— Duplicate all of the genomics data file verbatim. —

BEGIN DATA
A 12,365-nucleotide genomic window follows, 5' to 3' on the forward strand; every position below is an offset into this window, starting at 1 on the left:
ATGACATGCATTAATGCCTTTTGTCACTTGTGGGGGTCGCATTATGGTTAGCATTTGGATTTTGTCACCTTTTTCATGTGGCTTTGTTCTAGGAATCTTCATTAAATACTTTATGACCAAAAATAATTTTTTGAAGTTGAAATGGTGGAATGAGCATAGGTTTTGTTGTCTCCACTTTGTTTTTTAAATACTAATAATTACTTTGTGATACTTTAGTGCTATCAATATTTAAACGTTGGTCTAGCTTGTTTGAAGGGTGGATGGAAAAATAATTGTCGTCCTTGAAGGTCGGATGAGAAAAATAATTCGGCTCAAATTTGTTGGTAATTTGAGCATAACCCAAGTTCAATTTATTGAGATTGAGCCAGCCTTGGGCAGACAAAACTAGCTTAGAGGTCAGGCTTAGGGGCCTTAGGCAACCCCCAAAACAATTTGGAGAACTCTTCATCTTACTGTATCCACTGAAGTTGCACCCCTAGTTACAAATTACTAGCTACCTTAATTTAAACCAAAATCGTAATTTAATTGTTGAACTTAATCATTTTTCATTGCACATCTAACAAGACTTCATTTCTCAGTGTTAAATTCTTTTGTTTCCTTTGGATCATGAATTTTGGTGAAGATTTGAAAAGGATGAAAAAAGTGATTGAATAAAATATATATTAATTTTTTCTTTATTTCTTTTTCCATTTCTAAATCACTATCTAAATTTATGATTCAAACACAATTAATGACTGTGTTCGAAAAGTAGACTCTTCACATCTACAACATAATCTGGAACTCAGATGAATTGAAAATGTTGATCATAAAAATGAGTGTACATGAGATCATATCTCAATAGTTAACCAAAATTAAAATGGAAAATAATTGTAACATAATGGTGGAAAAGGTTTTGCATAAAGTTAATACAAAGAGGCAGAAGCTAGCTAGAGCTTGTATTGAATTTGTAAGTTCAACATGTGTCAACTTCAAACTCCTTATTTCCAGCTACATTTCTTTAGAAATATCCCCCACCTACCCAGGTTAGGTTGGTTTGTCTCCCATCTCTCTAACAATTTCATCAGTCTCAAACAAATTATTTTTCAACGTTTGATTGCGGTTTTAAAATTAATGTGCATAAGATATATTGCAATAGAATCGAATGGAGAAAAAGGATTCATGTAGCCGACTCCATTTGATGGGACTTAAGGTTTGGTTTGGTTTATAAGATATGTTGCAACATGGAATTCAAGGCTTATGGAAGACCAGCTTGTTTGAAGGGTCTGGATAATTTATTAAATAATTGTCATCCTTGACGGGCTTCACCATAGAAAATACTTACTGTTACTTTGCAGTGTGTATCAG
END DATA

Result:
A 12,365-nucleotide genomic window follows, 5' to 3' on the forward strand; every position below is an offset into this window, starting at 1 on the left:
ATGACATGCATTAATGCCTTTTGTCACTTGTGGGGGTCGCATTATGGTTAGCATTTGGATTTTGTCACCTTTTTCATGTGGCTTTGTTCTAGGAATCTTCATTAAATACTTTATGACCAAAAATAATTTTTTGAAGTTGAAATGGTGGAATGAGCATAGGTTTTGTTGTCTCCACTTTGTTTTTTAAATACTAATAATTACTTTGTGATACTTTAGTGCTATCAATATTTAAACGTTGGTCTAGCTTGTTTGAAGGGTGGATGGAAAAATAATTGTCGTCCTTGAAGGTCGGATGAGAAAAATAATTCGGCTCAAATTTGTTGGTAATTTGAGCATAACCCAAGTTCAATTTATTGAGATTGAGCCAGCCTTGGGCAGACAAAACTAGCTTAGAGGTCAGGCTTAGGGGCCTTAGGCAACCCCCAAAACAATTTGGAGAACTCTTCATCTTACTGTATCCACTGAAGTTGCACCCCTAGTTACAAATTACTAGCTACCTTAATTTAAACCAAAATCGTAATTTAATTGTTGAACTTAATCATTTTTCATTGCACATCTAACAAGACTTCATTTCTCAGTGTTAAATTCTTTTGTTTCCTTTGGATCATGAATTTTGGTGAAGATTTGAAAAGGATGAAAAAAGTGATTGAATAAAATATATATTAATTTTTTCTTTATTTCTTTTTCCATTTCTAAATCACTATCTAAATTTATGATTCAAACACAATTAATGACTGTGTTCGAAAAGTAGACTCTTCACATCTACAACATAATCTGGAACTCAGATGAATTGAAAATGTTGATCATAAAAATGAGTGTACATGAGATCATATCTCAATAGTTAACCAAAATTAAAATGGAAAATAATTGTAACATAATGGTGGAAAAGGTTTTGCATAAAGTTAATACAAAGAGGCAGAAGCTAGCTAGAGCTTGTATTGAATTTGTAAGTTCAACATGTGTCAACTTCAAACTCCTTATTTCCAGCTACATTTCTTTAGAAATATCCCCCACCTACCCAGGTTAGGTTGGTTTGTCTCCCATCTCTCTAACAATTTCATCAGTCTCAAACAAATTATTTTTCAACGTTTGATTGCGGTTTTAAAATTAATGTGCATAAGATATATTGCAATAGAATCGAATGGAGAAAAAGGATTCATGTAGCCGACTCCATTTGATGGGACTTAAGGTTTGGTTTGGTTTATAAGATATGTTGCAACATGGAATTCAAGGCTTATGGAAGACCAGCTTGTTTGAAGGGTCTGGATAATTTATTAAATAATTGTCATCCTTGACGGGCTTCACCATAGAAAATACTTACTGTTACTTTGCAGTGTGTATCAG